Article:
Saturday, July 17, 2010

Paranormal Entity (2009)

I am continually amazed by the existence of The Asylum. These innovators of the "mockbuster" have somehow managed to stay afloat on a business model of nothing but cheesy knockoffs of mainstream movies. I usually just ignore their movies, since they generally aren't anything I'm interested in.

But a couple of them have caught my eye, however. One was Monster, which I reviewed this past Sunday. The other was Paranormal Entity, a rather blatant attempt to cash in on the unexpected success of Paranormal Activity. I don't particularly know why Paranormal Entity grabbed my attention, but when I saw it was available on Netflix's "Instant Streaming" feature, I figured I'd give it a shot.

Welcome to the home of Ellen Finley (Fia Perera) and her twentysomething kids, Thomas (Shane Van Dyke) and Samantha (Erin Marie Hogan). For some time now, something supernatural has been making itself comfortable in their house. While they initially thought it was the spirit of the recently-deceased family patriarch trying to communicate with them, they've found that it instead wants to cause them problems. It's relatively harmless at first; phones ring with nobody on the other line, dishes in the kitchen are broken, the TV turns on and off on its own.

But as time goes by, the spirit becomes much more agitated. It is especially drawn to Samantha, who is actually physically attacked by it. However, none of the Finleys will be safe when the ghost escalates its malevolent behavior.

While I can see how someone could have an opinion of it that differs from mine, I thought Paranormal Activity was great. Granted, it has its flaws. It's not a perfect movie. But I felt it was effective enough and accomplished what it wanted to do. Paranormal Entity, on the other hand, isn't so great. It's not as bad as Monster, but it's still pretty lame. They aren't hiding the fact that it's supposed to be a Paranormal Activity clone, with quite a few scares and scenes lifted directly from the movie it's copying. They don't even replicate the scenes that well, either.

The odd thing about it is that there are no production credits whatsoever. There are no credits for a crew or cast at the end of the movie, or even the Asylum logo. Even The Asylum's website lists the credits as "not available." But thanks to that glorious series of tubes called the Internet, I've found some names and can do a more accurate review.

Serving as the movie's writer and director is Shane Van Dyke, who I felt did a really disappointing job on both ends. As a director, Van Duke could have done a lot better. There are precious few real scares, and very little tension or suspense to speak of. Anything he does do right, I've seen done better elsewhere.

What gets me is how utterly cheap the movie looks. Oren Peli made Paranormal Activity on a reported budget of 15,000 dollars, but Van Dyke's budget must have been whatever change he found under his couch cushions one weekend. The whole movie has an artificial feeling to it. The home furnishings looks like they were on loan from a furniture store, and the house looks like one that a real estate agent would put on display in new neighborhoods. The house doesn't feel lived in at all. The shelves are all empty, there are no personal touches to anything, and they even have one of those plastic security covers over the thermostat.

I also got a laugh out of some of the smaller things. The night-vision scenes don't even resemble night-vision, instead looking like someone slapped a funny color filter over regular footage. And that noise that indicates the ghost is doing something? It sounded like a plane was flying overhead, or a loud air conditioner was turning on. I don't know why I thought that was so funny, but I couldn't help but giggle every time it happened.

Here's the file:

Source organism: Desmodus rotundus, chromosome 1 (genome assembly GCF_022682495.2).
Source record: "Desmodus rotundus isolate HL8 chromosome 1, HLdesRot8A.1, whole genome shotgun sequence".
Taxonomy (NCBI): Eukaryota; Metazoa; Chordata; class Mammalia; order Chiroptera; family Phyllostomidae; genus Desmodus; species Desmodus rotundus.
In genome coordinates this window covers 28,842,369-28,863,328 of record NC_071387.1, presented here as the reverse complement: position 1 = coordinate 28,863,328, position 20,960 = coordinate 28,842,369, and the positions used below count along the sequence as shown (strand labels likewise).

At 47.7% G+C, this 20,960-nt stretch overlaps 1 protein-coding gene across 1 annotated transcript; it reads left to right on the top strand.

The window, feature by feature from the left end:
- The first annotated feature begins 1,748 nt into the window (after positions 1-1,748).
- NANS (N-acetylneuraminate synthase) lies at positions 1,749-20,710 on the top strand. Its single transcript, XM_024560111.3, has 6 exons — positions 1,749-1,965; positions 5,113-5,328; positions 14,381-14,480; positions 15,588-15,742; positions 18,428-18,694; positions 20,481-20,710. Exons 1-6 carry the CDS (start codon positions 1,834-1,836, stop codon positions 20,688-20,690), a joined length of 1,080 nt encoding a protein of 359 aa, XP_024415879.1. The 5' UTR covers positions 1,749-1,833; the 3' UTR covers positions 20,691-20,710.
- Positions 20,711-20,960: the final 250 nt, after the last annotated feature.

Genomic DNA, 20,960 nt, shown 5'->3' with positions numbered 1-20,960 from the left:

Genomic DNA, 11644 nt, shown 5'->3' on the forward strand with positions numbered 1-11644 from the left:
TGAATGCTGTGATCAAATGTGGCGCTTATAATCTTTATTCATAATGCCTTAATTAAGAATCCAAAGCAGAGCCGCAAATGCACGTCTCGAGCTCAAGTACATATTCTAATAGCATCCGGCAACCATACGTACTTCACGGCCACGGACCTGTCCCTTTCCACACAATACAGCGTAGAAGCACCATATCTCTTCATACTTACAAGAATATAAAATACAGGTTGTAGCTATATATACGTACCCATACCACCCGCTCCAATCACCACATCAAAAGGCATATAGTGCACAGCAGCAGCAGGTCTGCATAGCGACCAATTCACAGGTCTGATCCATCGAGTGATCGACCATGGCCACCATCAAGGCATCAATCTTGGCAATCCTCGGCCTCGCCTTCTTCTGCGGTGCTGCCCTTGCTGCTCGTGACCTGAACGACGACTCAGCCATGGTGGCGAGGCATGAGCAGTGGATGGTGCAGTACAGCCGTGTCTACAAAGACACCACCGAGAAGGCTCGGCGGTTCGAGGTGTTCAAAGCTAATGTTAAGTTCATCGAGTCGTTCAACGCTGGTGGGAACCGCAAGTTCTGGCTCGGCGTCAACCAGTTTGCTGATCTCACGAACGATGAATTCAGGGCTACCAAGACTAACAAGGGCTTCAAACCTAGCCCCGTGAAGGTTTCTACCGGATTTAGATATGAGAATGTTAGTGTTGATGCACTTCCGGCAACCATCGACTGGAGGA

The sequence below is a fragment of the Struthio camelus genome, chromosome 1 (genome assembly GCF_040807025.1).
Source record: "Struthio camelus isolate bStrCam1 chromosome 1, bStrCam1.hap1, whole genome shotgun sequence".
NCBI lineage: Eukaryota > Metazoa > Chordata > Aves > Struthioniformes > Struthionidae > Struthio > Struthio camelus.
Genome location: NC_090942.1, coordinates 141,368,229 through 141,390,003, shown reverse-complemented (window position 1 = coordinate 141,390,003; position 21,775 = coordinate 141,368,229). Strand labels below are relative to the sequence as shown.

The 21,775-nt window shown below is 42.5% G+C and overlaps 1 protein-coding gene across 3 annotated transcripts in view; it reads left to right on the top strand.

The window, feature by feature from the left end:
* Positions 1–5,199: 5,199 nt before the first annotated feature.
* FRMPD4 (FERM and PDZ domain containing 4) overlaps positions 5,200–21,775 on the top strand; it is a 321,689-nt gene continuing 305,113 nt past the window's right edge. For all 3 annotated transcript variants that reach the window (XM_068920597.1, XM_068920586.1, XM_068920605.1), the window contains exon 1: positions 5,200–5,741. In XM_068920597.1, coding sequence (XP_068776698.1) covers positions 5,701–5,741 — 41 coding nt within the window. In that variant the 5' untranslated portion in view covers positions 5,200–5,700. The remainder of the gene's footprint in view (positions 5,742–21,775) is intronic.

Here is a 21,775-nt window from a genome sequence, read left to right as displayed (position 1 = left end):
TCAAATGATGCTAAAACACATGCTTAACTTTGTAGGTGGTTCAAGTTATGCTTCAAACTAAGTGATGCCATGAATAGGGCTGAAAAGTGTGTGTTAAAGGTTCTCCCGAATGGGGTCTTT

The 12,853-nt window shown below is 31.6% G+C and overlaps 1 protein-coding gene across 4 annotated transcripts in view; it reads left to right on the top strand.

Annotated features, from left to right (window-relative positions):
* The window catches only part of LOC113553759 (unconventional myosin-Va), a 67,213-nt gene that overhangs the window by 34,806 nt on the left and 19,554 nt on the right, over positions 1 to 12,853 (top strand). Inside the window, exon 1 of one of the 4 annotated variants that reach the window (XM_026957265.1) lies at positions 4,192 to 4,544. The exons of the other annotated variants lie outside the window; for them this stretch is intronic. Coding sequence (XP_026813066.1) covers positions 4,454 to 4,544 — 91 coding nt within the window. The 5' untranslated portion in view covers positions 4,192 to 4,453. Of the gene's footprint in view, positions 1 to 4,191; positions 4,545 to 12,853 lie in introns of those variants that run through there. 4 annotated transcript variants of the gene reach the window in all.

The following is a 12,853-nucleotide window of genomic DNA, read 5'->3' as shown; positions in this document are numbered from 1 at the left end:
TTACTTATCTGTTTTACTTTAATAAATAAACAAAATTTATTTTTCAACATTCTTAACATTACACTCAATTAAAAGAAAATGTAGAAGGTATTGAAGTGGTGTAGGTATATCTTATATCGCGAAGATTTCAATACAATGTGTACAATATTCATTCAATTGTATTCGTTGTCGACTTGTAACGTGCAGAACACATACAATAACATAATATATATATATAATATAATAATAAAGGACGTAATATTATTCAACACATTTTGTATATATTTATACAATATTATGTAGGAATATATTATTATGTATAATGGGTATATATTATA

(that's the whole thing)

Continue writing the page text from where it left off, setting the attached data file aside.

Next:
As a writer, Van Dyke continues to disappoint. Not only does he only give us half an ending, but he barely feels like he's making any sort of effort to create his own movie. Like with my review of Monster, I must admit that I shouldn't be upset when a mockbuster totally rips off a movie. But after a certain point, when does a movie stop being a clone and start being a remake? I mean, after a while, I started wishing I was watching Paranormal Activity instead.

And let's not forget the gigantic plot hole. (Beware yon spoilers!) It's stated outright at the beginning of the movie that Thomas was arrested for raping and killing Samantha before killing himself in prison. But at the end, it's stated that Thomas was killed by the ghost too. I cannot explain how little sense that makes. Was the editor not paying attention to that? Did they not have anyone overseeing the movie's continuity? Sigh...

The only thing left for me to review is the cast. That shouldn't be too hard, considering that there are only four people in the movie, and one of them has probably less than five minutes of screen time. And to be perfectly honest with you, the cast is disposable. Van Dyke is especially disposable, as I don't think we ever even see his face through the whole movie. The only actor who I felt made any sort of impression was Erin Marie Hogan. Her performance isn't anything spectacular, but it's believable. Hogan is better than the movie deserves, in any event.

Paranormal Entity is one of those bad movies that is watchable, yet still manages to annoy you with how dumb it is. If you're not a fan of the "found footage" style of horror movie, then you'll probably skip it altogether anyway. But if you do dig that sort of thing, just stick with Paranormal Activity instead. Paranormal Entity isn't the worst of the two Asylum movies I've seen thus far, but that doesn't stop it from being a tremendously bad waste of time.

Final Rating:

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